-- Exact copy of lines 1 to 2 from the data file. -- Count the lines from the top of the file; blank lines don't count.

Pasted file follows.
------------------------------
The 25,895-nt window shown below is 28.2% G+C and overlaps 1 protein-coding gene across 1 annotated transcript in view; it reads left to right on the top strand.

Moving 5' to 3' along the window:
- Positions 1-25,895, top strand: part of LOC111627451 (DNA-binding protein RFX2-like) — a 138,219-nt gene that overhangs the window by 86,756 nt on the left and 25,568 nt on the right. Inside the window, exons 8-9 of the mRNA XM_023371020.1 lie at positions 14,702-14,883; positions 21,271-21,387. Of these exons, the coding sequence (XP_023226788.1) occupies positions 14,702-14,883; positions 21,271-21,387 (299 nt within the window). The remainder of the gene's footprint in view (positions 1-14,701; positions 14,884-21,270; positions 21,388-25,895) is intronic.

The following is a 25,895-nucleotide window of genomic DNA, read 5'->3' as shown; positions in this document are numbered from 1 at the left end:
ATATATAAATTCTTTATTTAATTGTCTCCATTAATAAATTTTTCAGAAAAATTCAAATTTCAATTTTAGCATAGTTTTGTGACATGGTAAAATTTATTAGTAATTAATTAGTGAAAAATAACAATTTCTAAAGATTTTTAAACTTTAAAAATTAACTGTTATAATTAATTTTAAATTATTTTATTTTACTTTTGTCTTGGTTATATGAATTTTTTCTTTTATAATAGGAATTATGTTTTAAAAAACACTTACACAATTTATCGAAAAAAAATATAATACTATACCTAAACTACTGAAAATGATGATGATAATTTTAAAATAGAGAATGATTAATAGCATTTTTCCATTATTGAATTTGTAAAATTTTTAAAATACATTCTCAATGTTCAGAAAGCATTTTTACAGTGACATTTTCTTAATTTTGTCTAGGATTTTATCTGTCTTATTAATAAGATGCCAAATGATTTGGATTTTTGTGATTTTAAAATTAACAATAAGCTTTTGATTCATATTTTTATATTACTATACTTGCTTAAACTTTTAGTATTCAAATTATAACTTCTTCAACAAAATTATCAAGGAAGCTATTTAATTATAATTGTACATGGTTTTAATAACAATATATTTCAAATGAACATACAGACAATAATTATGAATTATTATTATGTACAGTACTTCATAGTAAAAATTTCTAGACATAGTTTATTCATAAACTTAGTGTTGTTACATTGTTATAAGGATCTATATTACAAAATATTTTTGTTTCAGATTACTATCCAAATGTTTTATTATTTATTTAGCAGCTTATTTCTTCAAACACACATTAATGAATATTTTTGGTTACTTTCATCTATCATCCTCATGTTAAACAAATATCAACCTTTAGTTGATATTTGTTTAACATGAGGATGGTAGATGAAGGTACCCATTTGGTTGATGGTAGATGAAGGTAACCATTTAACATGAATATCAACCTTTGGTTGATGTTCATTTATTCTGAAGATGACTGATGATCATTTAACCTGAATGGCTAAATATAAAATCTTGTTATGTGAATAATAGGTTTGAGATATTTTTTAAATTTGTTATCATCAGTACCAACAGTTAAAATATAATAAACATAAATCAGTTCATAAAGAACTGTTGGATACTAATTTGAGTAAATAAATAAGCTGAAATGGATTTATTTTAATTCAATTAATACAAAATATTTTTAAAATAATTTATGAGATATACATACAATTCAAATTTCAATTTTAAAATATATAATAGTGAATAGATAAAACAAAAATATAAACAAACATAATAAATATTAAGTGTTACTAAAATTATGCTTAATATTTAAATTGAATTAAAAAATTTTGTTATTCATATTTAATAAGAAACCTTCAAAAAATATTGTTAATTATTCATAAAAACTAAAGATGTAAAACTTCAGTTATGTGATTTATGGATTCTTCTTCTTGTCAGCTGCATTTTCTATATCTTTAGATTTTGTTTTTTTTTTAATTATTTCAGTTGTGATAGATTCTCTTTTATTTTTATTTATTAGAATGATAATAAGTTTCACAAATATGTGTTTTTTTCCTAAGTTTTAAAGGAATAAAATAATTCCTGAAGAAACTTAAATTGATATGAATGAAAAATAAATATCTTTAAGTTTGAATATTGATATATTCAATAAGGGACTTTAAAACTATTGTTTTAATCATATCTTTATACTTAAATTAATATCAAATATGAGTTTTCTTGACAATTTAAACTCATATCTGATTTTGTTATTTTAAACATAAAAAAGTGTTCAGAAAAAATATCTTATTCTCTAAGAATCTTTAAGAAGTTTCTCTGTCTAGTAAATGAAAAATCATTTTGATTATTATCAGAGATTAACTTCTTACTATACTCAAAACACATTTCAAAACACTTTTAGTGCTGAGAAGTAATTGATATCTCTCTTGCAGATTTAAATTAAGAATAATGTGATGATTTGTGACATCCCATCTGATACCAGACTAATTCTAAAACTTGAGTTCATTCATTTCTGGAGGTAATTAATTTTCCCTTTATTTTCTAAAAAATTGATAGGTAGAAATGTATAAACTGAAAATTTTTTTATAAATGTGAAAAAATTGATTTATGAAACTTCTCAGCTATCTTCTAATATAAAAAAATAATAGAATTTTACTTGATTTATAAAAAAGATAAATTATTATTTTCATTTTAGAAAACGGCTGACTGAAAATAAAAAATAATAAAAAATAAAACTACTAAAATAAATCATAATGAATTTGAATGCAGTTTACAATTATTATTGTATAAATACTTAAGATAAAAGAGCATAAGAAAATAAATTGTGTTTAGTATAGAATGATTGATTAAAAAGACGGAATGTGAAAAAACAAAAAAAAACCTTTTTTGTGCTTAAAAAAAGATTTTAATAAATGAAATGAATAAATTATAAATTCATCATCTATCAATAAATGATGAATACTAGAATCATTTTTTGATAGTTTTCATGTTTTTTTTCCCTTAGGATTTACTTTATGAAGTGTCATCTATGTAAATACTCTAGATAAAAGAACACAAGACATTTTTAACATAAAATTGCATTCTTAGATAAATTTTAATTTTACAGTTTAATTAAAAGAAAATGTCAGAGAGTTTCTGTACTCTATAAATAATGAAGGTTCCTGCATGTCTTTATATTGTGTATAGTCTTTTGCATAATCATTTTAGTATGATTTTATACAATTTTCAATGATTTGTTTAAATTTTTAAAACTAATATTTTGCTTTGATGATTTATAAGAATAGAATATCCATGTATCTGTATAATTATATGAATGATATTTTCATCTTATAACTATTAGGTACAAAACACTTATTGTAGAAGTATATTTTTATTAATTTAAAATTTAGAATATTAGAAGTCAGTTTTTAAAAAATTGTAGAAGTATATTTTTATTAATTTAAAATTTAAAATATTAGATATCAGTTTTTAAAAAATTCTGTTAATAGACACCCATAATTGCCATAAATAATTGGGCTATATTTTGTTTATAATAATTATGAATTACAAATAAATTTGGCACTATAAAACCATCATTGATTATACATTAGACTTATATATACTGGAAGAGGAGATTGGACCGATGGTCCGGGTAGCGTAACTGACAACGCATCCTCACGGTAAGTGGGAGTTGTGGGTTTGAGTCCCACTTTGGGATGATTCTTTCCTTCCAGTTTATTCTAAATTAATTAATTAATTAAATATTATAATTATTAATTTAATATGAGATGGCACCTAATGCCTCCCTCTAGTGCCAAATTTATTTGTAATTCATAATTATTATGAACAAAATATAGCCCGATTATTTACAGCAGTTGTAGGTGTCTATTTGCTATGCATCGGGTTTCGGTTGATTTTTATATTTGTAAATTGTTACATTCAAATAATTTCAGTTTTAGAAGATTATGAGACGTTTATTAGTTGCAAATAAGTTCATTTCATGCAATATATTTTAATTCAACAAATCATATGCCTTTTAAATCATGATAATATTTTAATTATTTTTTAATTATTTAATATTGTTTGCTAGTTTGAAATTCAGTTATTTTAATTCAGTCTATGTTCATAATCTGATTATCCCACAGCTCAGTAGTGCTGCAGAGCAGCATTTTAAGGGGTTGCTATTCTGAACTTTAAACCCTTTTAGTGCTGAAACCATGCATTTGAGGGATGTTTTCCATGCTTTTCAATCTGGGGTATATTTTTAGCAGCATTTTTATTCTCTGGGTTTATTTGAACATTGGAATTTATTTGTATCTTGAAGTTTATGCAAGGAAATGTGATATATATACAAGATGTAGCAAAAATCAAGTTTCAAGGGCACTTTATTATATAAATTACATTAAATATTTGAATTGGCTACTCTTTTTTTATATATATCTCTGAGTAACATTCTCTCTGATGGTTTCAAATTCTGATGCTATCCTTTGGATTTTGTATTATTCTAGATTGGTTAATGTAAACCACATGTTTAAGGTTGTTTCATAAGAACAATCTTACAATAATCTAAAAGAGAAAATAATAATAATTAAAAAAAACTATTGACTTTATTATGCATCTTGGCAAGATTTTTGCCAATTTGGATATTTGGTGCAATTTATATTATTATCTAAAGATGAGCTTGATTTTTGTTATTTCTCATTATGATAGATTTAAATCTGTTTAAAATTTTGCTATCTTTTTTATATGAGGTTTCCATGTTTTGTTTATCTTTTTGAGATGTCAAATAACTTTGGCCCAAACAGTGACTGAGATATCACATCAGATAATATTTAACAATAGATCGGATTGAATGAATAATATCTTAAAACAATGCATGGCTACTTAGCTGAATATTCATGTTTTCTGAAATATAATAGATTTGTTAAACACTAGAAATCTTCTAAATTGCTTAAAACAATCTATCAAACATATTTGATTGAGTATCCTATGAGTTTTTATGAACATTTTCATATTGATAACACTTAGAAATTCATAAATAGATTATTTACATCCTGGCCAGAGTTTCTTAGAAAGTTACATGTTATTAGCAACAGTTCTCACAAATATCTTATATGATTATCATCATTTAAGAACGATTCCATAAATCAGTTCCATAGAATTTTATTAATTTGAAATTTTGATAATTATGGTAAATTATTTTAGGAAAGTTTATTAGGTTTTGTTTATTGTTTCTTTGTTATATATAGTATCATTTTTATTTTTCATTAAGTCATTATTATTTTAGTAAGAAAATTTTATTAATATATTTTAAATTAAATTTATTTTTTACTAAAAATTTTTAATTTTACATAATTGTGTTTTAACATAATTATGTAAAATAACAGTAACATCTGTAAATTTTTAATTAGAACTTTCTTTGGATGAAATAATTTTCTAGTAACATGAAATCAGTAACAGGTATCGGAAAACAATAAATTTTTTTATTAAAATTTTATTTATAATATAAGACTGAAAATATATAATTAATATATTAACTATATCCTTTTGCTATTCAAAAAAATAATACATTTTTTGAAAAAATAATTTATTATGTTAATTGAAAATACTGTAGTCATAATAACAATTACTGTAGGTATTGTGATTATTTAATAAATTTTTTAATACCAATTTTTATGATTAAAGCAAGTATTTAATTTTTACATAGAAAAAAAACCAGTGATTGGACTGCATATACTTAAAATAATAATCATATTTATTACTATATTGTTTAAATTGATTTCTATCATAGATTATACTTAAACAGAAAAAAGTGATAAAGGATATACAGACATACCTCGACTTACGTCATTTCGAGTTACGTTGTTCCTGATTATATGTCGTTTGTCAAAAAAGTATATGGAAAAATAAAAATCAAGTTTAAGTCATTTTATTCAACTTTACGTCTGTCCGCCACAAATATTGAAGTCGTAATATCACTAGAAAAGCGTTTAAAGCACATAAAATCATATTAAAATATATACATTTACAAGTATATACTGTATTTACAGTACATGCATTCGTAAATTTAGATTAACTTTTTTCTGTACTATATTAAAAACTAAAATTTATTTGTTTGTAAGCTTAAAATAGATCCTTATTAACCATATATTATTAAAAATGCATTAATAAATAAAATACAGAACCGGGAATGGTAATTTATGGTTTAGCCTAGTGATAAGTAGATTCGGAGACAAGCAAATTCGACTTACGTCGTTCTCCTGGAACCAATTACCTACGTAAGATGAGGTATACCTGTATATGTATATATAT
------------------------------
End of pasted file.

The 25,895-nt window shown below is 28.2% G+C and overlaps 1 protein-coding gene across 1 annotated transcript in view; it reads left to right on the top strand.

Moving 5' to 3' along the window: